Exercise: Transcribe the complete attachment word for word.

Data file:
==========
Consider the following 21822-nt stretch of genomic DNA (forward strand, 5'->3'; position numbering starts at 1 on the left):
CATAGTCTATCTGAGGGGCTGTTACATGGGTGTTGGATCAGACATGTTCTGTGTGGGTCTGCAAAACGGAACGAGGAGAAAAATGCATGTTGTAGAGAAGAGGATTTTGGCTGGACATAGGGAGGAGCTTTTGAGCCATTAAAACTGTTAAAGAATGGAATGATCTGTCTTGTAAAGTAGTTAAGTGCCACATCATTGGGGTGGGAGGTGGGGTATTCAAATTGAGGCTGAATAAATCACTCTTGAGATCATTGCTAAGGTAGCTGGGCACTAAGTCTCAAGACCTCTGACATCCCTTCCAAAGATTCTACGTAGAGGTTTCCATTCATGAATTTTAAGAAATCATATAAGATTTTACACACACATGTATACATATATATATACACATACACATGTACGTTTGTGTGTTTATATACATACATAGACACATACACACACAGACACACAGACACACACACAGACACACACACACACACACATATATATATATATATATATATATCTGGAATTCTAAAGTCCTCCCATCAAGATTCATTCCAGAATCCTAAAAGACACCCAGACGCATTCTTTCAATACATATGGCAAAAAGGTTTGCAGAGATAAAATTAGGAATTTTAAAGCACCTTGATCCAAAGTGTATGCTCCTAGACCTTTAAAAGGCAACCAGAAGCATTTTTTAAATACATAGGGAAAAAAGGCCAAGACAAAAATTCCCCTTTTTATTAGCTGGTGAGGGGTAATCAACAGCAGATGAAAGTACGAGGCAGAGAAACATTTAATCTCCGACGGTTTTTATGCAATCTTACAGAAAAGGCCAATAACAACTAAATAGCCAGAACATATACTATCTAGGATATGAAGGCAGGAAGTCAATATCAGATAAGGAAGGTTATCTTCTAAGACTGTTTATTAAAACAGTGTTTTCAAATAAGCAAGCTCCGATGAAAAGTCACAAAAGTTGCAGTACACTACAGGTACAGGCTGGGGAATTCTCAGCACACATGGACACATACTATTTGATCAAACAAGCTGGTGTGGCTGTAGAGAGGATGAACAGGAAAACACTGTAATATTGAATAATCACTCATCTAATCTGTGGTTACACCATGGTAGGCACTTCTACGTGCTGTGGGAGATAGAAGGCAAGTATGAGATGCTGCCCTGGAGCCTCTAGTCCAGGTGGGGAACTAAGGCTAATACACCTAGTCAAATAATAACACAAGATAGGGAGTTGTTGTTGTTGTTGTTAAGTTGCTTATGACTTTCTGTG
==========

Consider the following 21822-nt stretch of genomic DNA (forward strand, 5'->3'; position numbering starts at 1 on the left):
CATAGTCTATCTGAGGGGCTGTTACATGGGTGTTGGATCAGACATGTTCTGTGTGGGTCTGCAAAACGGAACGAGGAGAAAAATGCATGTTGTAGAGAAGAGGATTTTGGCTGGACATAGGGAGGAGCTTTTGAGCCATTAAAACTGTTAAAGAATGGAATGATCTGTCTTGTAAAGTAGTTAAGTGCCACATCATTGGGGTGGGAGGTGGGGTATTCAAATTGAGGCTGAATAAATCACTCTTGAGATCATTGCTAAGGTAGCTGGGCACTAAGTCTCAAGACCTCTGACATCCCTTCCAAAGATTCTACGTAGAGGTTTCCATTCATGAATTTTAAGAAATCATATAAGATTTTACACACACATGTATACATATATATATACACATACACATGTACGTTTGTGTGTTTATATACATACATAGACACATACACACACAGACACACAGACACACACACAGACACACACACACACACACATATATATATATATATATATATATCTGGAATTCTAAAGTCCTCCCATCAAGATTCATTCCAGAATCCTAAAAGACACCCAGACGCATTCTTTCAATACATATGGCAAAAAGGTTTGCAGAGATAAAATTAGGAATTTTAAAGCACCTTGATCCAAAGTGTATGCTCCTAGACCTTTAAAAGGCAACCAGAAGCATTTTTTAAATACATAGGGAAAAAAGGCCAAGACAAAAATTCCCCTTTTTATTAGCTGGTGAGGGGTAATCAACAGCAGATGAAAGTACGAGGCAGAGAAACATTTAATCTCCGACGGTTTTTATGCAATCTTACAGAAAAGGCCAATAACAACTAAATAGCCAGAACATATACTATCTAGGATATGAAGGCAGGAAGTCAATATCAGATAAGGAAGGTTATCTTCTAAGACTGTTTATTAAAACAGTGTTTTCAAATAAGCAAGCTCCGATGAAAAGTCACAAAAGTTGCAGTACACTACAGGTACAGGCTGGGGAATTCTCAGCACACATGGACACATACTATTTGATCAAACAAGCTGGTGTGGCTGTAGAGAGGATGAACAGGAAAACACTGTAATATTGAATAATCACTCATCTAATCTGTGGTTACACCATGGTAGGCACTTCTACGTGCTGTGGGAGATAGAAGGCAAGTATGAGATGCTGCCCTGGAGCCTCTAGTCCAGGTGGGGAACTAAGGCTAATACACCTAGTCAAATAATAACACAAGATAGGGAGTTGTTGTTGTTGTTGTTAAGTTGCTTATGACTTTCTGTG